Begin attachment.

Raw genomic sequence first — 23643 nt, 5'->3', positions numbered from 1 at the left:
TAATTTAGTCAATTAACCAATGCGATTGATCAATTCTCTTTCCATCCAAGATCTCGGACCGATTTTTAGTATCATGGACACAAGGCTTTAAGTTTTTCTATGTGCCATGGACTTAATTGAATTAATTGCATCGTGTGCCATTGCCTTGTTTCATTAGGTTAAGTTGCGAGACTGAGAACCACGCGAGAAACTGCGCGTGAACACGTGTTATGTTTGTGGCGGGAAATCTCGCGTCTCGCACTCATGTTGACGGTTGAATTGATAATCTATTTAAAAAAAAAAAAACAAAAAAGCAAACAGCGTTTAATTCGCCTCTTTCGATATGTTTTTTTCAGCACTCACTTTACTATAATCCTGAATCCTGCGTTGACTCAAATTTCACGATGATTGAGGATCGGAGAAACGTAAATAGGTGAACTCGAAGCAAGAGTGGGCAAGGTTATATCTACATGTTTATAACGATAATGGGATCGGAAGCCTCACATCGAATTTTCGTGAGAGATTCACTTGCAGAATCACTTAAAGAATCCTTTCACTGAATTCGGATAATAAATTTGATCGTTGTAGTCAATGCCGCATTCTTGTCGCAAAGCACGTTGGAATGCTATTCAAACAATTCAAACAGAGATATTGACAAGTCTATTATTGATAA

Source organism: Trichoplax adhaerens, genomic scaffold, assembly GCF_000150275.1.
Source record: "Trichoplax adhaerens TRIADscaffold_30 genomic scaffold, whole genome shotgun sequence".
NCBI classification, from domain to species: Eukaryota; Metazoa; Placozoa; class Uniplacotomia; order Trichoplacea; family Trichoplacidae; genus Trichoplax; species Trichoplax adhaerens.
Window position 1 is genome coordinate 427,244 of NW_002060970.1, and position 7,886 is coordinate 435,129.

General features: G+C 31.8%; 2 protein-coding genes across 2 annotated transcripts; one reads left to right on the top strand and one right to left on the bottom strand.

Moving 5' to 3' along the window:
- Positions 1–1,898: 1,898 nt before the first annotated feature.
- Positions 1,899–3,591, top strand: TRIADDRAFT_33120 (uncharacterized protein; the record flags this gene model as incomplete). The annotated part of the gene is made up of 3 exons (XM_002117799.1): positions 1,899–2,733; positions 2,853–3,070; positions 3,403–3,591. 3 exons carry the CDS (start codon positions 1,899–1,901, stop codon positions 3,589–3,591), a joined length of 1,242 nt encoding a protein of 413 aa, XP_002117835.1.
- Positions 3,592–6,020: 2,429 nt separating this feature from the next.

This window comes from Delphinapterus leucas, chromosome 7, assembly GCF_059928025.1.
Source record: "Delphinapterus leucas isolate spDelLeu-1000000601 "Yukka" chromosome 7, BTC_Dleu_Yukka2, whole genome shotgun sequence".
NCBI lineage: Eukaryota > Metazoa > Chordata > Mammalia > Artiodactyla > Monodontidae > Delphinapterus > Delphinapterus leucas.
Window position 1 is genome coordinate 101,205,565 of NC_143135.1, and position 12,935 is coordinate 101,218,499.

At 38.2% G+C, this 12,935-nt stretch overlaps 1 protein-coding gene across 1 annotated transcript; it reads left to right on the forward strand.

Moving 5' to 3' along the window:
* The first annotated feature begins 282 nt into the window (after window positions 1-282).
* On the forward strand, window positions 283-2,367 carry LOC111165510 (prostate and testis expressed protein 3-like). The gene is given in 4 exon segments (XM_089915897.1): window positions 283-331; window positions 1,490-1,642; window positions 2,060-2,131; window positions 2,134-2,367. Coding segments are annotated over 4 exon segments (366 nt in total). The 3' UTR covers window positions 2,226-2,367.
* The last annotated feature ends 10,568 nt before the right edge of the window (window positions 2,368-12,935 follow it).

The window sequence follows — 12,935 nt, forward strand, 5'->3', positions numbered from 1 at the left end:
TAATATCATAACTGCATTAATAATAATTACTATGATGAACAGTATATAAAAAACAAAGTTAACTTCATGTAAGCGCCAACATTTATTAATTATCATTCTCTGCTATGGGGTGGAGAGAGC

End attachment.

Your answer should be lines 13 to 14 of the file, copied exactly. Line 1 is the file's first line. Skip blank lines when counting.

Source record: "Delphinapterus leucas isolate spDelLeu-1000000601 "Yukka" chromosome 7, BTC_Dleu_Yukka2, whole genome shotgun sequence".
NCBI lineage: Eukaryota > Metazoa > Chordata > Mammalia > Artiodactyla > Monodontidae > Delphinapterus > Delphinapterus leucas.